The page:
Saturday, it was Dublin. Thursday, it was Glasgow. Soon it's Oxford. I like having a new book out and I enjoy talking about it.
My mother used to tell us not to "show off". Now, decades later, people are paying to have me do just that. But, sometimes, suddenly, mid-spiel, I find myself worrying about what I'm doing. It isn't another voice, exactly, more a slight unease that something I've said was said maybe too easily - too treacherously.
Often, the subject of my father's birth and upbringing in the very poorest part of the interwar Jewish East End of London comes up. And I talk about what I know about his parents and family - the grandfather and aunt who died before I was born, the uncle and grandmother whom I knew, but not at all well.
My Uncle Joe, who lived among the Jewish taxi-drivers in Ilford, was my father's older brother and would come and visit us each year on Boxing Day. I had no idea that he had children and a wife or why it was Boxing Day he came on and not Christmas Day. Wait! Now, for the first time, writing this, I realise why. It was my father's birthday. I am so dim.
My grandmother lived until I was 14, by which time she was well into her 80s. We used to visit her two or three times a year in her ground-floor flat in a house in Glenarm Road, Upper Clapton.
She was a small, wizened, yellow-skinned but rosy-cheeked old lady in a cotton flower-print dress and a headscarf, who would pinch our faces and give us matzahs from a box with Hebrew writing on it. My brother and I didn't know it was Hebrew and had no notion that these large cheese biscuits had a religious significance.
But what gets a laugh when I mention it is the fact that she spoke only Yiddish. Yet because she rarely put her false teeth in, I imagined for many years that she was speaking an unintelligible English.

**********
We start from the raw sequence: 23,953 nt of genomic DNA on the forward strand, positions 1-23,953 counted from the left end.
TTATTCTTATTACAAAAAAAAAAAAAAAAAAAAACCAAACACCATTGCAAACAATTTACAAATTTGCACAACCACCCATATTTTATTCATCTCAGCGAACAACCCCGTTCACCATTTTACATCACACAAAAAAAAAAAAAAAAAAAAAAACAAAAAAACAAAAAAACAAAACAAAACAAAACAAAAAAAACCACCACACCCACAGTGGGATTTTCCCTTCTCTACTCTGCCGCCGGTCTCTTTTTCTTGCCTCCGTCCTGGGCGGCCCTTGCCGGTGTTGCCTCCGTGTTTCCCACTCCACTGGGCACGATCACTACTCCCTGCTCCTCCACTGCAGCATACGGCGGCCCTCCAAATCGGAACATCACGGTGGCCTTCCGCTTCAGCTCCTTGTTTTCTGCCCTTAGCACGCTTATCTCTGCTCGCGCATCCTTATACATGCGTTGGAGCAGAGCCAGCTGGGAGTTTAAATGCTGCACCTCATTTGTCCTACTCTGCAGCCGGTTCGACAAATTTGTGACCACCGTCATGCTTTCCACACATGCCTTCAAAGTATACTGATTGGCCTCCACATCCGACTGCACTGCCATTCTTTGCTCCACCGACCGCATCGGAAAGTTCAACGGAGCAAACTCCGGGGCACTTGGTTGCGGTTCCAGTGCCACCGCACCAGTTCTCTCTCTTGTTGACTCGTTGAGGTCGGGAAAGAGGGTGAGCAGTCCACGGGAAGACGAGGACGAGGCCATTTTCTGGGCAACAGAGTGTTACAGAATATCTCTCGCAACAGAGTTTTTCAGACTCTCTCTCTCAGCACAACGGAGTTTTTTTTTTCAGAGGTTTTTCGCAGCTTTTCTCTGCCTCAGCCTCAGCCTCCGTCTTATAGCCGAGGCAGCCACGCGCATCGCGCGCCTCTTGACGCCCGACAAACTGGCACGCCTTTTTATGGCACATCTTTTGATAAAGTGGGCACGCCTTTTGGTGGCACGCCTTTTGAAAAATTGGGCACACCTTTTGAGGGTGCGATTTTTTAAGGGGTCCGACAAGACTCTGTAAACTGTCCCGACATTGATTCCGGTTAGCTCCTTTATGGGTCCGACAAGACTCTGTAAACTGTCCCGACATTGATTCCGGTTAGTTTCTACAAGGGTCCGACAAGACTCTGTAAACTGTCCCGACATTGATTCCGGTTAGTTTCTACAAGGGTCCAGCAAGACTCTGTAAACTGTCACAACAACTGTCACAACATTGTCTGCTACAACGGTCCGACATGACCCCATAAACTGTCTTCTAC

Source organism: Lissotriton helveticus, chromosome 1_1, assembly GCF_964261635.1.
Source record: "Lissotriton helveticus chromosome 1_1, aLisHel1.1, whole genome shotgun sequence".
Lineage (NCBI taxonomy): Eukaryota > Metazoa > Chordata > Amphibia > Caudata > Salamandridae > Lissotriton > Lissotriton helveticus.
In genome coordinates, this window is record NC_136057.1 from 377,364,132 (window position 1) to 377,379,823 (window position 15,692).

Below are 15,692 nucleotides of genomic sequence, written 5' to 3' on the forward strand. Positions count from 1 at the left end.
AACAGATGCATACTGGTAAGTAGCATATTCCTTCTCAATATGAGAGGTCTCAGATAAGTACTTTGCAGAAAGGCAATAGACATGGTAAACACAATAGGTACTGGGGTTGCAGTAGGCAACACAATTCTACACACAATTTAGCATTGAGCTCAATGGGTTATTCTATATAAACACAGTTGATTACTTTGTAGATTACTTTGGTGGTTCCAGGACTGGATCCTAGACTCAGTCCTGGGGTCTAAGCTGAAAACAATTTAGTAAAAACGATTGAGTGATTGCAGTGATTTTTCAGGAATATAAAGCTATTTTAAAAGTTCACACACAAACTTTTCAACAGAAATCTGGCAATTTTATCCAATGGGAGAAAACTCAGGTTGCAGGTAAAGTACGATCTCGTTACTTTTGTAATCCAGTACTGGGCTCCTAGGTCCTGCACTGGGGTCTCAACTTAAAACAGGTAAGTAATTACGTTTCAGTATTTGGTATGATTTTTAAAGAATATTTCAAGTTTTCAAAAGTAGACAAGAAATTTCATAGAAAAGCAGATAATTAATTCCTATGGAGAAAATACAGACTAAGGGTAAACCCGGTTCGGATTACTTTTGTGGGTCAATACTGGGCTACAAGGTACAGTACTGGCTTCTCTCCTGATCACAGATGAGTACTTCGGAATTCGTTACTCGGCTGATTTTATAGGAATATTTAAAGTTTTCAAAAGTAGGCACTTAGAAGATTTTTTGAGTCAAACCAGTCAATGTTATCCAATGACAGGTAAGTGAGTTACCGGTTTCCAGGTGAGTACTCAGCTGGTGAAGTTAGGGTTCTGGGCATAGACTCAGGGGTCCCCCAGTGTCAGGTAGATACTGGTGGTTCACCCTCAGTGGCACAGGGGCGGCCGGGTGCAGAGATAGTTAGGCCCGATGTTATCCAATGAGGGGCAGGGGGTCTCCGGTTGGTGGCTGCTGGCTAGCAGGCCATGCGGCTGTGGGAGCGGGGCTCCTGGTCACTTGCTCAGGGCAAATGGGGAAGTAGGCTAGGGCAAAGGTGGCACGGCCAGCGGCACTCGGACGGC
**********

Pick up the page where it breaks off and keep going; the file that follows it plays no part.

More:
It's the laugh that both pleases and worries me. The last time I induced this response I began to wonder what I was doing. By most standards, my grandmother had had a hard life. Though I knew little about her and very few (maybe four) photographs of her survive to help guess at her personality, what I had been told was that she was paranoid and might even have been mentally ill for part of her life.
I know she came to London with my grandfather in about 1904 and that they were living in cramped accommodation in Swedenborg Square, near the docks, in 1911. But I'd never really stopped to imagine what she'd seen and what she'd left behind. What village in Lithuania, from Alytus to Zhidik, had she been born in? At what moment did she and my grandfather decide to leave family and home and come to a country whose name they could not write?
What Baltic port did they leave from - Klaipeda, or Liepaja? On the Wilson line out of Hull, or some other? Were any relatives on the dock to see them go? And what was their first sight of England? Did she weep on the boat, or laugh to be away?
The biggest price is paid by that first generation that uproots itself and comes to a completely foreign land. And yet often it is the least well known and understood and properly remembered generation. It is always a quarter in and three quarters out of the place where it brings its children up and so those children, forced to choose, in effect choose something other than their parents. My father, as many second-generation immigrants do, dealt with his situation by not recalling too closely what his parents really were. And now I raise a laugh at their expense. Perhaps not admirable.
David Aaronovitch is a Times columnist